We all nodded our heads in agreement. It's true. All the dive shops and tour operators say there is an area of the reef or shoreline which is so amazing it's like swimming in an aquarium. Usually, the instructor with whom you are speaking at the moment knows The Best Aquarium in the area. It's their stock in trade. There was an "aquarium" at every stop we made when we were on a cruise ship in the Caribbean. We've read about "aquariums" in the Mediterranean, in Hawai'i, and obviously off every island and atoll in the South Pacific. DrC was really saying, "Don't get your hopes up."
It was late in the day in any case, so we toodled back to the boats and settled in for the night. Rangiroa is the second largest atoll in the world and the largest in the Tuamotu island chain. It is so large that you can't see the entire atoll from the anchorage. You bring your boat in through one of two passes on the northwest coast and then anchor in the lee of the hooks made by the passes themselves. At 35 NM across, the sheer size of the lagoon ensures that unless the wind is blowing from a north-ish quarter (which basically means just about never), wind waves can build up enough in the lagoon to make for a bit of a bouncy anchorage. On the other hand, you could be as lucky as Don Quixote and go in during a lull in the usual trades. With the classic southeasterly blowing at 5 to 15, the anchorage near Passe Tiputa is snug, stunningly beautiful, and good holding… a cruiser's delight.
We spent nearly a week tucked up near the pass in Rangiroa. While there are limited services available near Passe Tiputa, intrepid cruisers can trek down to the other pass about 4 NM west to a largish magazin complete with obscenely expensive veg and fruits stored in their cooler as well as beer and wine and bread products that are not the ubiquitous baguette. The tiny magazin near the anchorage has the standard tienda/magazin style basics. They also sell baguettes in the morning at 06:30. A little publicized fact of South Pacific cruising life is that if you want fresh bread, you have to be at the magazin by no later than 07:00 before the stock sells out. An even lesser publicized fact is that virtually every magazin in the islands will take a pre-order. Pay the shop keeper the day before to hold <i>n</n> baguettes for you. Then you can go in any time the next day that the shop is open to pick up your order. Okay, they are not as warm or as fresh, but you also do not have get into your dinghy before the dew evaporates. Also note that magazins routinely close their doors from noon to 13:00.
So why did we spend so long in Rangiroa? You could say that we were pinned down by the weather… first by no wind, then by too much wind. Sailors could teach Goldilocks lessons in pickiness. However, the real reason we spent so much time there and failed to blog or write home or do laundry or frankly get anything done was the aquarium.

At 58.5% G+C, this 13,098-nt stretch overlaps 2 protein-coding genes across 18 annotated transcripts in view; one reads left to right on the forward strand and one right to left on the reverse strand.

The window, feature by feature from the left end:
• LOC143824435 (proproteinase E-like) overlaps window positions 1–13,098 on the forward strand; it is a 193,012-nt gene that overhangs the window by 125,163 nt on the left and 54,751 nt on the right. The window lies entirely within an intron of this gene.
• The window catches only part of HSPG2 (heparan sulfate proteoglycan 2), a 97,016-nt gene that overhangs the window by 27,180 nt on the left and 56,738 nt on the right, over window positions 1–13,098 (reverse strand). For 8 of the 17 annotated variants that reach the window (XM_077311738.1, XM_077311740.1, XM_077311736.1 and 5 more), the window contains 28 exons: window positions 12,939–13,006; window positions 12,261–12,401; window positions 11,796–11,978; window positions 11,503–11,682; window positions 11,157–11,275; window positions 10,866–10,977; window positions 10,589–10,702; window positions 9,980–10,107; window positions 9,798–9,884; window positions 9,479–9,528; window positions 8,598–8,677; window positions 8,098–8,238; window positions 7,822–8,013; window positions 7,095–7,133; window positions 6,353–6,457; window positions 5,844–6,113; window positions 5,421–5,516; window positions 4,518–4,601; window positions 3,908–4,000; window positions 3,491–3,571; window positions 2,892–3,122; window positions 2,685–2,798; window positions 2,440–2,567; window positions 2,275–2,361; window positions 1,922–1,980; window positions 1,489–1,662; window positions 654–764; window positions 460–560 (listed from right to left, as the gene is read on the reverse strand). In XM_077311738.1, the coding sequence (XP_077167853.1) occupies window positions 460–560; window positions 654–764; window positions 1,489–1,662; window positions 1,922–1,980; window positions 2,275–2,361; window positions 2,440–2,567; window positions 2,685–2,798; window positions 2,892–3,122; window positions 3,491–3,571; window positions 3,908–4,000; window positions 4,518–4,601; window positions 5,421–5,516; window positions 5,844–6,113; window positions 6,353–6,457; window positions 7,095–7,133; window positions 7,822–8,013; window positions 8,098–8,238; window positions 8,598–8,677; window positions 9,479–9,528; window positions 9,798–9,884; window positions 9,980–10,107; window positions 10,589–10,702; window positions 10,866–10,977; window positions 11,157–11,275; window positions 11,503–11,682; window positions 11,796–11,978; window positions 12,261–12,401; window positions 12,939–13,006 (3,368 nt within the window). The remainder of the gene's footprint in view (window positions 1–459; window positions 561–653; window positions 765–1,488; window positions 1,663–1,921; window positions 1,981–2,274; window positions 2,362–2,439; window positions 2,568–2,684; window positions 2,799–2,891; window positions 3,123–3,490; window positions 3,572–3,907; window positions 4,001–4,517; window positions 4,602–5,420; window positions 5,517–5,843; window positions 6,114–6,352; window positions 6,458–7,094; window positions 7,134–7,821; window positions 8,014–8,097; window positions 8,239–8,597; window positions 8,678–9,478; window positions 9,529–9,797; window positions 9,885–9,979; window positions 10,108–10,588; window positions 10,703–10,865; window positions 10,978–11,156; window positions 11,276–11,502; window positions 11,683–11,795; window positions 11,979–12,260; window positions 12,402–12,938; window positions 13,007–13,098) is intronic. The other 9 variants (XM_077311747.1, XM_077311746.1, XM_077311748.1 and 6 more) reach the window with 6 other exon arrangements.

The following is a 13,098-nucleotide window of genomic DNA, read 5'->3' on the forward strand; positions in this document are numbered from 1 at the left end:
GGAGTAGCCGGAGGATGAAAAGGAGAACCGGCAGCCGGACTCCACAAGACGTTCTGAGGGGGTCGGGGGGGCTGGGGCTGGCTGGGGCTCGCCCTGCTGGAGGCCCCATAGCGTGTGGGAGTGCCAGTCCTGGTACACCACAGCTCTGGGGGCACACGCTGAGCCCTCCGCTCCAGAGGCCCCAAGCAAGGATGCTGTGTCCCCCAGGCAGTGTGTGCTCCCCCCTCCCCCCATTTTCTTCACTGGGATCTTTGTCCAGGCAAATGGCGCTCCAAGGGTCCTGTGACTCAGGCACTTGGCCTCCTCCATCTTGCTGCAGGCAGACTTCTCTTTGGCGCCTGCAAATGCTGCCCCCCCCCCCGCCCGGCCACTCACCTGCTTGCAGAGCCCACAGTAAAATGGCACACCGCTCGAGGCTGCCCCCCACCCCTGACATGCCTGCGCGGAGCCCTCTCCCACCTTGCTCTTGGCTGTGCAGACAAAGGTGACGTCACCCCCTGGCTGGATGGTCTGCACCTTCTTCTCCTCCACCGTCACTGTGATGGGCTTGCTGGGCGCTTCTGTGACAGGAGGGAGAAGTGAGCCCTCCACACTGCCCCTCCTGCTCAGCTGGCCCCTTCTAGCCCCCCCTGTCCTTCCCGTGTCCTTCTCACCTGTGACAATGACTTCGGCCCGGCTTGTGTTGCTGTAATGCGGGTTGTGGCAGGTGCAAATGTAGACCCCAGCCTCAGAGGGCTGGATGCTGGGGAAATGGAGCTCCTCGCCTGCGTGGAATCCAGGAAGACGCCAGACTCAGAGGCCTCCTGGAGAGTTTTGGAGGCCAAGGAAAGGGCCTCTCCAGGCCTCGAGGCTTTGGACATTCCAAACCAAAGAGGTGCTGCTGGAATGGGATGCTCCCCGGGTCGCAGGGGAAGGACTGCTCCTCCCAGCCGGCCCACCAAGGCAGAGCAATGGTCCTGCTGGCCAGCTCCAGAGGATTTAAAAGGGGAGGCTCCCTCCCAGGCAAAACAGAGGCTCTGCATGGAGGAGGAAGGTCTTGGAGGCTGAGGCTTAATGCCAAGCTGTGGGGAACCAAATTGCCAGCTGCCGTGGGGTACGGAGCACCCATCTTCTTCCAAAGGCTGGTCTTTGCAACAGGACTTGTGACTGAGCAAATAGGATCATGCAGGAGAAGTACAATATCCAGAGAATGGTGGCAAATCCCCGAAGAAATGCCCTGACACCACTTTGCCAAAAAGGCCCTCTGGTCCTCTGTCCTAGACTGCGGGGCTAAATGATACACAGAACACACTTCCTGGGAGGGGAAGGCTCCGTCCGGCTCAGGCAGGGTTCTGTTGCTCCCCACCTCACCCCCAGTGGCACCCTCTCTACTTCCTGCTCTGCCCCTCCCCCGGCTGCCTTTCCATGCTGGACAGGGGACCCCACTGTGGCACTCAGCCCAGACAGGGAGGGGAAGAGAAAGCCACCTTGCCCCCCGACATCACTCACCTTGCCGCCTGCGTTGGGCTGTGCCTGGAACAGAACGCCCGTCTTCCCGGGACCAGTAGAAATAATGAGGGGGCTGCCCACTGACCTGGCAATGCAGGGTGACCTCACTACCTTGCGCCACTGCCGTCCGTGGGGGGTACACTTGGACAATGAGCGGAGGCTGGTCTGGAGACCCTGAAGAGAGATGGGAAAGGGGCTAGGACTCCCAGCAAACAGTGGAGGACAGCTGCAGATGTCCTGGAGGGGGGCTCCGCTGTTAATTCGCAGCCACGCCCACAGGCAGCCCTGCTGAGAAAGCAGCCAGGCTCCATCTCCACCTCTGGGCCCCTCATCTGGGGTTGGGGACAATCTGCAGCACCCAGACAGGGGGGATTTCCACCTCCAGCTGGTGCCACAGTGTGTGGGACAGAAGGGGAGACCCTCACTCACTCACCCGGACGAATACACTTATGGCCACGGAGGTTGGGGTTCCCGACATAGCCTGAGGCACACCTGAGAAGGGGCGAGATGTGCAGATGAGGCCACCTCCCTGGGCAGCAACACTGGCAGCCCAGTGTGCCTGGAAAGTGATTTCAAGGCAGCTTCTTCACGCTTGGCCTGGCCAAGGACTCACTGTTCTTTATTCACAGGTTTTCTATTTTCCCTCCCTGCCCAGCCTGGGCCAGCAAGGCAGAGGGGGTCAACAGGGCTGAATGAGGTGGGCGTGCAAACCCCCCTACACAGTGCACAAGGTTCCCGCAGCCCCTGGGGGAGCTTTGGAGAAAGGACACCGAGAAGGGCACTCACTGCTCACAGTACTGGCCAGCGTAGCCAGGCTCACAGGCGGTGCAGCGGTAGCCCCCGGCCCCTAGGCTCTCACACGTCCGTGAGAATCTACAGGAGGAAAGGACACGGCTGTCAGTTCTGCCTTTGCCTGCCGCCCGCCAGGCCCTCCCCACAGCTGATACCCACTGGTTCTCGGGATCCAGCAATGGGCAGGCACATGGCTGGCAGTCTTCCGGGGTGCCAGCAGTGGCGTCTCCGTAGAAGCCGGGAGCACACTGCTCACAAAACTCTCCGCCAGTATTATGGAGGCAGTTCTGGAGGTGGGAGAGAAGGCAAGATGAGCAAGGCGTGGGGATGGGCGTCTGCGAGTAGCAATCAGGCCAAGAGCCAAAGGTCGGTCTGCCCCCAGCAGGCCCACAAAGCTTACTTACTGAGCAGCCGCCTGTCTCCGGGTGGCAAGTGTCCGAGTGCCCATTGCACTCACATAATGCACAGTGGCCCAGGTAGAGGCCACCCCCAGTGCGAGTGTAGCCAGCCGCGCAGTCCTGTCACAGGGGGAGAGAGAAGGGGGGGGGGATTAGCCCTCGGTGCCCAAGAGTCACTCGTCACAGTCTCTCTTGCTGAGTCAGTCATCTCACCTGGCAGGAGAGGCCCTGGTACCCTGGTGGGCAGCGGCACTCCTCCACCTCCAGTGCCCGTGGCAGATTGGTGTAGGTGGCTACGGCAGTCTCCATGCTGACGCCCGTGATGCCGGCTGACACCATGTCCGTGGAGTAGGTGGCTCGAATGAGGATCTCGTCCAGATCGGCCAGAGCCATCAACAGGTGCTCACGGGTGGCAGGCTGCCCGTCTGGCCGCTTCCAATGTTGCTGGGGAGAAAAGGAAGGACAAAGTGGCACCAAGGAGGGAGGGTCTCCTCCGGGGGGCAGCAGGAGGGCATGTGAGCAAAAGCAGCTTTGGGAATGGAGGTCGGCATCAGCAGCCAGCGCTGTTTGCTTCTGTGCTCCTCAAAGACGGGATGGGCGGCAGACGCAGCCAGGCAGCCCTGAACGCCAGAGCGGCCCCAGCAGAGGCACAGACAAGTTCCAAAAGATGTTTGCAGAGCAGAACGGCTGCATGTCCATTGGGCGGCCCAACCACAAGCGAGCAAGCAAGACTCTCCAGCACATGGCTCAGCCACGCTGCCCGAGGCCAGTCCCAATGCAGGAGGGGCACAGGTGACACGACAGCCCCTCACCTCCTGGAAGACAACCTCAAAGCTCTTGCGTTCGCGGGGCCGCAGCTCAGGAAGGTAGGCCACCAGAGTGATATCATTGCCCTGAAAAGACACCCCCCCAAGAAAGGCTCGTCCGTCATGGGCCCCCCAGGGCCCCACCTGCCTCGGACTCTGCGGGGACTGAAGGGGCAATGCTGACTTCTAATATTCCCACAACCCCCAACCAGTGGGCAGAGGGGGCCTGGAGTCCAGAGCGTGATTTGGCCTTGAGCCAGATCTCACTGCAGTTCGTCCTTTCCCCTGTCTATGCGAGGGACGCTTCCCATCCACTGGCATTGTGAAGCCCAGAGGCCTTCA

The aquarium at Rangiroa is The Aquarium. Accept no substitute. The Aquarium is a shallows and coral reef just south of Passe Tiputa. As you enter the atoll, it's a hazard that requires that you head way south before rounding the tip of the reef and coming back into the anchorage. Once hook down, you thank The Aquarium for doing a rather fine job of dampening southeasterly wind waves and smoothing your sleep. But the real wonder of The Aquarium begins when you dinghy over and tie up to one of the small moorings conveniently provided for cruisers and tour operators alike. Pull on your fins, spit on the inside of your mask, lick the salt off your snorkel and then flip backwards off the edge of the dinghy into the largest tropical aquarium in the world. Literally under your boat you'll find a swarm of variegated damsels, colorful perch, trumpet fish, and angels. The fish swarm your dinghy and the mooring lines as the dive operators routinely drop bits of food into the mooring field. They cluster around your prop in colorful moving bouquets and swim up to your face mask as if as curious about you as you are about them.
Then strike out across the enormous coral reef with new vistas opening up at every slight kick of bright blue fins. The terrain ranges from 30 feet to less than a foot. The Aquarium lies in the lee of a tiny island so there is little swell even when the wind is blowing. There is also an odd current effect which results in fresh sea water blasting through the area just about 50 yards off the reef twice a day, but none of that current effects the actual aquarium itself. This results in water with such clarity that you can see as far as the light will travel, easily 75 feet in the pass. The water is effectively invisible in the shallower areas. Like sharks? Go to the shallows where the juvenile black-tipped reef sharks take shelter from the big greys in the pass. Like to dive? Pull on your gear and drop down to the edge where it drops off towards the pass and see the deeper, larger animals. Rays, moray eels, octopi, parrot fish, and every variety of reef fish imaginable are in ridiculous profusion. And this doesn't even begin to describe the coral which is vibrantly healthy, vigorously growing, and found in dozens of varieties.
This is one of those cruising finds which I almost don't want to publish. Too many people and The Aquarium will be no more. Hell, global climate change may kill the entire reef. But for now, The Aquarium ranks as one of the highlights of our South Pacific voyage. It's in the top three with the day we greeted the Te Moana canoes and our hike up to the waterfall in Daniel's Bay.
As DrC hauls himself back into the dinghy after our umpteenth snorkel, he asks me, "Did you see that yellow one feeding on the bottom of the dink?"
"$75. At least," I reply.
He grins, "$100. And there were at least a dozen." My husband, long time owner of salt water fish tanks, has found his aquarium at last.
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